342 North Clarendon Avenue | Scottdale, Georgia 30079
  • Google +
  • Facebook
  • Linked In
  • Twitter
  • Rss Feed
  • Jeff Field & Associates
404.381.1278 Free Initial Consultation


Contact Us

Are you buried in debt? Are you constantly being harassed by creditors? Have you received a notice of foreclosure?

Filing for bankruptcy can help you put an end to all of these problems. At Jeff Field & Associates, our lawyers...


Bankruptcy Blog Post

The Magic of the Automatic Stay, Section 362(a): Part II

Continued from The Magic of the Automatic Stay

Many legal writers have observed that the purpose of the stay is to provide a “breathing spell” while the facts in a bankruptcy case are sorted out. Each statutory provision controlling the specific stay relief that arises automatically upon the filing of a bankruptcy petition is set out in Section 362(a) of the Bankruptcy Code and collectively prohibits any collection by a creditor for any claim against the debtor or the debtor’s property which arose before the petition was filed. Some of the stay relief provisions overlap. So, what is stopped?

  1. Lawsuits and administrative hearings are stopped
  2. Enforcement of any pre-petition judgment against you is stopped — including any garnishment of your wages or bank account, and it protects other assets like a paid-off vehicle. Also, if necessary, your stay can be used to reinstate your driver’s license if it has been suspended by the DMV in order to enforce a judgment against you, for example, a judgment by Ford Motor Credit Co. for a repossession or Capital One for a credit card
  3. Any act to obtain possession or exercise control over your property (think garnishment, repossession or foreclosure) is stopped
  4. Any act to create, perfect or enforce a security interest, statutory lien or judicial lien against “property of the estate” is stopped. (This broad protection stops the enforcement of any lien on your residence, your vehicle, your bank account or other property.)
  5. Any act to create, perfect or enforce a security interest, statutory lien or judicial lien against “property of the debtor” securing any pre-petition claim is stopped. (Certain property is excluded from “property of the estate” by statute or by court decision. Also, certain property that normally would be “property of the estate” may be exempted or removed from the estate. That excluded or exempted property becomes property of the debtor, not property of the estate and is specifically shielded from collection by the creditors by 362(a)(5)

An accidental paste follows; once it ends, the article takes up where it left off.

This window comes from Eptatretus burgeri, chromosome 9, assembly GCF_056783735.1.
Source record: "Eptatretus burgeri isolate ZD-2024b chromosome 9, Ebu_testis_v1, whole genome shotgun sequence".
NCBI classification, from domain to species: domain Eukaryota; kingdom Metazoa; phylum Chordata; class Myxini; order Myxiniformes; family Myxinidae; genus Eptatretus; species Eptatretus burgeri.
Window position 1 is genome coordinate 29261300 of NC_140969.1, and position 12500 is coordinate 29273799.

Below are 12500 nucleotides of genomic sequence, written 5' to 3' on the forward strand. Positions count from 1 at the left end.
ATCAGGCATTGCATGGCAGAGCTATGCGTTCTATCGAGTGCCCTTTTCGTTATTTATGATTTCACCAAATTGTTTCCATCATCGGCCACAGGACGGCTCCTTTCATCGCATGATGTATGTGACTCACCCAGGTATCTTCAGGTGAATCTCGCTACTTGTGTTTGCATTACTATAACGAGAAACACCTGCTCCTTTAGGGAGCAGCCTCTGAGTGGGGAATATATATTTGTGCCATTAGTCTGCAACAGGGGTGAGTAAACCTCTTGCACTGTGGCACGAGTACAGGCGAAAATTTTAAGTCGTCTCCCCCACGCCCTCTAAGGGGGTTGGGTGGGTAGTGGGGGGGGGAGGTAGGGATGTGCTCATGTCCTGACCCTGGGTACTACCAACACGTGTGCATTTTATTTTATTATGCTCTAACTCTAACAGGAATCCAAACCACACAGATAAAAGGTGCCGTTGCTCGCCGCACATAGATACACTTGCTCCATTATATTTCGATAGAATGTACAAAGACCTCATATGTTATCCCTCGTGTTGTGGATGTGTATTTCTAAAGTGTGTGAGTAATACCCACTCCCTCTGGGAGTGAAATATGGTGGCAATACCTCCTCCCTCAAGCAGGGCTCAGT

6. Any act to collect, assess or recover a claim against you is stopped. (This stops all contact by a creditor, including harassing telephone calls or calls to your employer or to a neighbor to attempt to collect a debt you owe. Section 362(a)(6) even stops the presentment at the bank or credit union for payment of any check written by you before your petition is filed. Due to a public policy favoring freedom of commerce, however, 362(b)(11) overrides the automatic stay and allows your check to be presented and cashed or dishonored by the bank or credit inion if funds are not available. Also due to public policy favoring the filing of tax returns for pre-petition tax periods and a determination of pre-petition tax liability, 362(b)(9) also overrides the automatic stay
  7. Any attempt to set off a pre-petition debt is stopped. (Setoff may come into play if you owe a bank or credit union money and, when your petition is filed, the bank also owes you the funds you have on deposit! The U.S. Supreme Court has ruled that a temporary freeze of your deposit does not violate the stay because the freeze is not a permanent settlement of the rights to the fund, so long as the bank or credit union files a motion to determine these permanent rights. Your attorney can assist you with a strategy that can avoid this potential problem. Also, you will find that taking authorities like IRS and the Georgia Department of Revenue operate under different rules of setoff (or offset) which your attorney can explain and which is discussed in Part III. Stay tuned!

Post a Comment

Your email is never published nor shared. Required fields are marked *


In order to help you more quickly, please fill out the quick form and submit.

  • This field is for validation purposes and should be left unchanged.
Contact Form